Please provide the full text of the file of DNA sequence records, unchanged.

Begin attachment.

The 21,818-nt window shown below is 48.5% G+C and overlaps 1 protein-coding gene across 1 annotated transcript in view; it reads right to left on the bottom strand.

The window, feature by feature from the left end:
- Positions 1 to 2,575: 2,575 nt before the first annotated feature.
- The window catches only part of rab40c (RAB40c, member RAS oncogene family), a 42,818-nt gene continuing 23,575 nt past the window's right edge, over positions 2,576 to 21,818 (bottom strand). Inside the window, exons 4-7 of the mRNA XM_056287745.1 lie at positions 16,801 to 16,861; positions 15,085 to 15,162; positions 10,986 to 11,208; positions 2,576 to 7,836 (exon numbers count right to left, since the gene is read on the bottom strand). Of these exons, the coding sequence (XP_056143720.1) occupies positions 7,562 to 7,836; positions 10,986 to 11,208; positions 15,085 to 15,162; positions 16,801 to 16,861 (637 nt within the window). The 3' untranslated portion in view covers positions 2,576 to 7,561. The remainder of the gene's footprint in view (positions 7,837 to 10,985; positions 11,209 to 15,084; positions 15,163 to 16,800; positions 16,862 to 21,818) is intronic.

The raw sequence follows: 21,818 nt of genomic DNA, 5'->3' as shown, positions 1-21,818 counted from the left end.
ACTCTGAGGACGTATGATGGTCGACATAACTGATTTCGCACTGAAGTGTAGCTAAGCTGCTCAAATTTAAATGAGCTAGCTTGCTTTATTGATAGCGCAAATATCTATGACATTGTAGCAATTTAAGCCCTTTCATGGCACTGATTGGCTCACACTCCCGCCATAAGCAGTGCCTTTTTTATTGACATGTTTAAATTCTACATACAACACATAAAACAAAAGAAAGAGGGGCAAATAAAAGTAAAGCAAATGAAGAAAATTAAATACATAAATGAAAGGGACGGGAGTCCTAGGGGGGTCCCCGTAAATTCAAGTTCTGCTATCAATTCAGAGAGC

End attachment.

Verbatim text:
The 21,818-nt window shown below is 48.5% G+C and overlaps 1 protein-coding gene across 1 annotated transcript in view; it reads right to left on the bottom strand.

The window, feature by feature from the left end:
- Positions 1 to 2,575: 2,575 nt before the first annotated feature.
- The window catches only part of rab40c (RAB40c, member RAS oncogene family), a 42,818-nt gene continuing 23,575 nt past the window's right edge, over positions 2,576 to 21,818 (bottom strand). Inside the window, exons 4-7 of the mRNA XM_056287745.1 lie at positions 16,801 to 16,861; positions 15,085 to 15,162; positions 10,986 to 11,208; positions 2,576 to 7,836 (exon numbers count right to left, since the gene is read on the bottom strand). Of these exons, the coding sequence (XP_056143720.1) occupies positions 7,562 to 7,836; positions 10,986 to 11,208; positions 15,085 to 15,162; positions 16,801 to 16,861 (637 nt within the window). The 3' untranslated portion in view covers positions 2,576 to 7,561. The remainder of the gene's footprint in view (positions 7,837 to 10,985; positions 11,209 to 15,084; positions 15,163 to 16,800; positions 16,862 to 21,818) is intronic.

The raw sequence follows: 21,818 nt of genomic DNA, 5'->3' as shown, positions 1-21,818 counted from the left end.
ACTCTGAGGACGTATGATGGTCGACATAACTGATTTCGCACTGAAGTGTAGCTAAGCTGCTCAAATTTAAATGAGCTAGCTTGCTTTATTGATAGCGCAAATATCTATGACATTGTAGCAATTTAAGCCCTTTCATGGCACTGATTGGCTCACACTCCCGCCATAAGCAGTGCCTTTTTTATTGACATGTTTAAATTCTACATACAACACATAAAACAAAAGAAAGAGGGGCAAATAAAAGTAAAGCAAATGAAGAAAATTAAATACATAAATGAAAGGGACGGGAGTCCTAGGGGGGTCCCCGTAAATTCAAGTTCTGCTATCAATTCAGAGAGC